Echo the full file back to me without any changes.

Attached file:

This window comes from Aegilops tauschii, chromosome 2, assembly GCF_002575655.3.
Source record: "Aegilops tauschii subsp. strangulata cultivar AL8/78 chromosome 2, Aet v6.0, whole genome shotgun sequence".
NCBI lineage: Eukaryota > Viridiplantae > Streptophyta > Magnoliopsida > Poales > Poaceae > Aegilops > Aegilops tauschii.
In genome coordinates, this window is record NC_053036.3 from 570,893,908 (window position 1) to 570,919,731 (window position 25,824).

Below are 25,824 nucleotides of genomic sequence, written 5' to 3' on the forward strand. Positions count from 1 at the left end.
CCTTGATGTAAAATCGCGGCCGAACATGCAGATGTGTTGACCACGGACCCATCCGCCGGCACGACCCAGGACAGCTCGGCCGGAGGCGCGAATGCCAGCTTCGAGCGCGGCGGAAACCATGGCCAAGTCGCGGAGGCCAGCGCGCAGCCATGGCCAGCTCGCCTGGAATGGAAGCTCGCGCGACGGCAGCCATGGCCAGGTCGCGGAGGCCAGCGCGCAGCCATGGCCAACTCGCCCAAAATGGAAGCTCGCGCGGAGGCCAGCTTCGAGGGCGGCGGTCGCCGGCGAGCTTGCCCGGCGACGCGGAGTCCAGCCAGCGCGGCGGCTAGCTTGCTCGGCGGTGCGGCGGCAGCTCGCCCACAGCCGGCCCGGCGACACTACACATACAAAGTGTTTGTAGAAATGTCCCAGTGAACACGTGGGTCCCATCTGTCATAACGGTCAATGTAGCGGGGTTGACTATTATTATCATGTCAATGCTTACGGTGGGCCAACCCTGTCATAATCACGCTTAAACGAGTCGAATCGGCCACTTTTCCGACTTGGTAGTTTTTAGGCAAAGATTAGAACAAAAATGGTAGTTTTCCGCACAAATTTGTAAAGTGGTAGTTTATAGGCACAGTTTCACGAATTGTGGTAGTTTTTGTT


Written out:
This window comes from Aegilops tauschii, chromosome 2, assembly GCF_002575655.3.
Source record: "Aegilops tauschii subsp. strangulata cultivar AL8/78 chromosome 2, Aet v6.0, whole genome shotgun sequence".
NCBI lineage: Eukaryota > Viridiplantae > Streptophyta > Magnoliopsida > Poales > Poaceae > Aegilops > Aegilops tauschii.
In genome coordinates, this window is record NC_053036.3 from 570,893,908 (window position 1) to 570,919,731 (window position 25,824).

Below are 25,824 nucleotides of genomic sequence, written 5' to 3' on the forward strand. Positions count from 1 at the left end.
CCTTGATGTAAAATCGCGGCCGAACATGCAGATGTGTTGACCACGGACCCATCCGCCGGCACGACCCAGGACAGCTCGGCCGGAGGCGCGAATGCCAGCTTCGAGCGCGGCGGAAACCATGGCCAAGTCGCGGAGGCCAGCGCGCAGCCATGGCCAGCTCGCCTGGAATGGAAGCTCGCGCGACGGCAGCCATGGCCAGGTCGCGGAGGCCAGCGCGCAGCCATGGCCAACTCGCCCAAAATGGAAGCTCGCGCGGAGGCCAGCTTCGAGGGCGGCGGTCGCCGGCGAGCTTGCCCGGCGACGCGGAGTCCAGCCAGCGCGGCGGCTAGCTTGCTCGGCGGTGCGGCGGCAGCTCGCCCACAGCCGGCCCGGCGACACTACACATACAAAGTGTTTGTAGAAATGTCCCAGTGAACACGTGGGTCCCATCTGTCATAACGGTCAATGTAGCGGGGTTGACTATTATTATCATGTCAATGCTTACGGTGGGCCAACCCTGTCATAATCACGCTTAAACGAGTCGAATCGGCCACTTTTCCGACTTGGTAGTTTTTAGGCAAAGATTAGAACAAAAATGGTAGTTTTCCGCACAAATTTGTAAAGTGGTAGTTTATAGGCACAGTTTCACGAATTGTGGTAGTTTTTGTT